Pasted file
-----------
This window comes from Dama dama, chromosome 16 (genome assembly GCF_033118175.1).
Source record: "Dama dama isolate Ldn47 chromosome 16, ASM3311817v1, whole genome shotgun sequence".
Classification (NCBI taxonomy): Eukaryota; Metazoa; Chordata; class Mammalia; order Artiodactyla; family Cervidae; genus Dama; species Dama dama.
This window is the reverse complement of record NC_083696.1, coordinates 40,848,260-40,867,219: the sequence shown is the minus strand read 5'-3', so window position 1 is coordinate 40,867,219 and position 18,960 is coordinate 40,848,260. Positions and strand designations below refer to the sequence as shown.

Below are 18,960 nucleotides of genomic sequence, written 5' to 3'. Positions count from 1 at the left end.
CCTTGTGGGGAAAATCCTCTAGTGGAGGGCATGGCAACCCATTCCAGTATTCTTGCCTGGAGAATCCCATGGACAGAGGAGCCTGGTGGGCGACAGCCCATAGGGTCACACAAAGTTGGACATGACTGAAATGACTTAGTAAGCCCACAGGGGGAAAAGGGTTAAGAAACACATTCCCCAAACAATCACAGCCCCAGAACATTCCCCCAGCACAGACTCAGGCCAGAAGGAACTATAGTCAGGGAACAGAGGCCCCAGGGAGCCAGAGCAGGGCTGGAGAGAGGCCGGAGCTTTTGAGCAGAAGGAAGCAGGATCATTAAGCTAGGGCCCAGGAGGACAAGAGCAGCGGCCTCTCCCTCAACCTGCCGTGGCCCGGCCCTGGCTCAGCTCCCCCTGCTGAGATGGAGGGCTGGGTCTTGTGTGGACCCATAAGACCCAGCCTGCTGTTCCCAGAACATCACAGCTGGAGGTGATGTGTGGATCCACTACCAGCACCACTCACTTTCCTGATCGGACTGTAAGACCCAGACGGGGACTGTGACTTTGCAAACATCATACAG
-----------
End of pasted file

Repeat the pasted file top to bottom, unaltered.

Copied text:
This window comes from Dama dama, chromosome 16 (genome assembly GCF_033118175.1).
Source record: "Dama dama isolate Ldn47 chromosome 16, ASM3311817v1, whole genome shotgun sequence".
Classification (NCBI taxonomy): Eukaryota; Metazoa; Chordata; class Mammalia; order Artiodactyla; family Cervidae; genus Dama; species Dama dama.
This window is the reverse complement of record NC_083696.1, coordinates 40,848,260-40,867,219: the sequence shown is the minus strand read 5'-3', so window position 1 is coordinate 40,867,219 and position 18,960 is coordinate 40,848,260. Positions and strand designations below refer to the sequence as shown.

Below are 18,960 nucleotides of genomic sequence, written 5' to 3'. Positions count from 1 at the left end.
CCTTGTGGGGAAAATCCTCTAGTGGAGGGCATGGCAACCCATTCCAGTATTCTTGCCTGGAGAATCCCATGGACAGAGGAGCCTGGTGGGCGACAGCCCATAGGGTCACACAAAGTTGGACATGACTGAAATGACTTAGTAAGCCCACAGGGGGAAAAGGGTTAAGAAACACATTCCCCAAACAATCACAGCCCCAGAACATTCCCCCAGCACAGACTCAGGCCAGAAGGAACTATAGTCAGGGAACAGAGGCCCCAGGGAGCCAGAGCAGGGCTGGAGAGAGGCCGGAGCTTTTGAGCAGAAGGAAGCAGGATCATTAAGCTAGGGCCCAGGAGGACAAGAGCAGCGGCCTCTCCCTCAACCTGCCGTGGCCCGGCCCTGGCTCAGCTCCCCCTGCTGAGATGGAGGGCTGGGTCTTGTGTGGACCCATAAGACCCAGCCTGCTGTTCCCAGAACATCACAGCTGGAGGTGATGTGTGGATCCACTACCAGCACCACTCACTTTCCTGATCGGACTGTAAGACCCAGACGGGGACTGTGACTTTGCAAACATCATACAG